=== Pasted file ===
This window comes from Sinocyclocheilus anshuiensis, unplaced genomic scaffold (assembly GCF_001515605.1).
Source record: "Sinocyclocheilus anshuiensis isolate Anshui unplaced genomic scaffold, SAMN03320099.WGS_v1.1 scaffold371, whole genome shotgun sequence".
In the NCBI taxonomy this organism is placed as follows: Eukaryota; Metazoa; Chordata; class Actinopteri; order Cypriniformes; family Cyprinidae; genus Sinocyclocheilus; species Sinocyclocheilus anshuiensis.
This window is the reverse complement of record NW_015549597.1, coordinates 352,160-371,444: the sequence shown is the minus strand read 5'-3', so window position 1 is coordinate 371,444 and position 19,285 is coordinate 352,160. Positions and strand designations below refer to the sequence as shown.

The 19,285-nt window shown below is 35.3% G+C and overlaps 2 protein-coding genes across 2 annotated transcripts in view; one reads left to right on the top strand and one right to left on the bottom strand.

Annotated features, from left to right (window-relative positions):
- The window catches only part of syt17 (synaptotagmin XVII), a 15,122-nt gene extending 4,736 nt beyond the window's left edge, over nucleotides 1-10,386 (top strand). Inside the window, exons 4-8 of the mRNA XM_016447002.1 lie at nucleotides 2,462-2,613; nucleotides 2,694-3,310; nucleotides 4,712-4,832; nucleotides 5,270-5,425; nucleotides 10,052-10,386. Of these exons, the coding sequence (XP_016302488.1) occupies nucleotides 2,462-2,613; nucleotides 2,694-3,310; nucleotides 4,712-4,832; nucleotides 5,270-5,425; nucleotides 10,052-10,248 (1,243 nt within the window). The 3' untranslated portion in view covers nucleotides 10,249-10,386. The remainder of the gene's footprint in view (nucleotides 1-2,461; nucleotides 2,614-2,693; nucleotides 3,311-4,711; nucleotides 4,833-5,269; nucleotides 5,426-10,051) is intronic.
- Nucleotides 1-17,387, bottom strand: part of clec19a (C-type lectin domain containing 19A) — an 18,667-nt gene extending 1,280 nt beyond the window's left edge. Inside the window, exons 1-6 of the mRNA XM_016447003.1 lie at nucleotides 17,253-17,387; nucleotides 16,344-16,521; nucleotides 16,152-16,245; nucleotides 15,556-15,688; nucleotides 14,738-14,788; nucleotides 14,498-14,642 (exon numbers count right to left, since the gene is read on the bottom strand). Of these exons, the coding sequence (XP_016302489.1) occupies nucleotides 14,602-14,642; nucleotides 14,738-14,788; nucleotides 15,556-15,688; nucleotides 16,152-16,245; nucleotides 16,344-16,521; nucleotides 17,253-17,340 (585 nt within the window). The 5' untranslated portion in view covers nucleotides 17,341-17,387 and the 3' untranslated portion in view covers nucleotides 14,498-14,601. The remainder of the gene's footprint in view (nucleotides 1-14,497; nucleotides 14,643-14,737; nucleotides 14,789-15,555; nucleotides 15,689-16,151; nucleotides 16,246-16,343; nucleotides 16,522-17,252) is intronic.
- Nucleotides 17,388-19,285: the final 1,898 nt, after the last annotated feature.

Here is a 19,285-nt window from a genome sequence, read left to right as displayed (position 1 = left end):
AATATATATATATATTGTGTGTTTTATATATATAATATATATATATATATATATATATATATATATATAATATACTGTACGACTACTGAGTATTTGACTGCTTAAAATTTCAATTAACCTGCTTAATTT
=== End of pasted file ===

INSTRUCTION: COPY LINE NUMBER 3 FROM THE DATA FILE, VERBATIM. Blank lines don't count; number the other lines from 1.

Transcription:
In the NCBI taxonomy this organism is placed as follows: Eukaryota; Metazoa; Chordata; class Actinopteri; order Cypriniformes; family Cyprinidae; genus Sinocyclocheilus; species Sinocyclocheilus anshuiensis.